by Charlotte Dennett
At a moment of unexpected synchronicity, I find myself writing on Earth Day about a pioneer in global consciousness who was best known as “World Citizen # 1.’” He was a former WWII bomber pilot who was so pained about having bombed a civilian city that, in 1948, he gave up his US national citizenship and declared himself a citizen of the world. Many more acts of defiance would follow, landing him in prison 34 times. Now, the late Garry Davis (1921-2013), whose obituary appeared on the front page of the New York Times, is the subject of a newly released documentary by Arthur Kanegis and Melanie N. Bennett called The World is My Country. It is now airing on public television stations across the country — including Vermont broadcasts on May 2.
Actor Martin Sheen opens the film with an impassioned introduction. Garry Davis, he says, is “an actor, a song and dance man, who lept off the Broadway stage onto a world stage in 1948.” We see clips from his life as Sheen describes Davis “taking on cops, bodyguards, armies and whole nations, showing us that we don’t have to accept a world ravaged by war, plunging into environmental disaster.”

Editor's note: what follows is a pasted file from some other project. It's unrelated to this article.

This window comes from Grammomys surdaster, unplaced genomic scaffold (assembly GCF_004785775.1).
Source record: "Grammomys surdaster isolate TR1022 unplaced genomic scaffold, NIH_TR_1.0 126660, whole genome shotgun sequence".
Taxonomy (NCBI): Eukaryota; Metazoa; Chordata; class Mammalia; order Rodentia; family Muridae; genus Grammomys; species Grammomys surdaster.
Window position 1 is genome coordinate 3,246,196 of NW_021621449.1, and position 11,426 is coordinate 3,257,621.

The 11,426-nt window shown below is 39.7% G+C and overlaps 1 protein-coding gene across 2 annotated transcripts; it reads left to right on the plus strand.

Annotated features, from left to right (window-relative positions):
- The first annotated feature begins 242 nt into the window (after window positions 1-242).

Sheen then beckons a spry 91-year-old Davis onto a stage before a cheering crowd in Burlington, Vermont.
It was to be his last performance. He was dying of cancer. The actor in him unabashedly reveled in the attention. “I am very appreciative that you are here as an audience and I am here to entertain you,” he says. “So what do I need this cane for?” He laughs (as he often does), throws away his cane and starts to tap dance. The crowd loves it.
There was always a prankster and comedian in Garry Davis. He had a genius for getting attention, most often from those in authority who would not otherwise give it. But his mission was deadly serious.
As I watched his many, mostly solitary acts of rebellion against authority in this film, I started making mental comparisons to the young climate activist, Greta Thunberg.
Neither Greta nor Garry minced words. Both condemned world leaders for threatening humanity’s survival. Her issue was – and is – the scourge of climate change; his issue was the indefensibility of “waging world war over artificial borders.” And, ironically, both turned to the United Nations to make their most famous statements. Greta did so in her famous “How Dare You?” speech to the UN climate action summit meeting in New York in 2019; Davis made his famous “I interrupt” speech to the UN General Assembly which was meeting in Paris in 1948.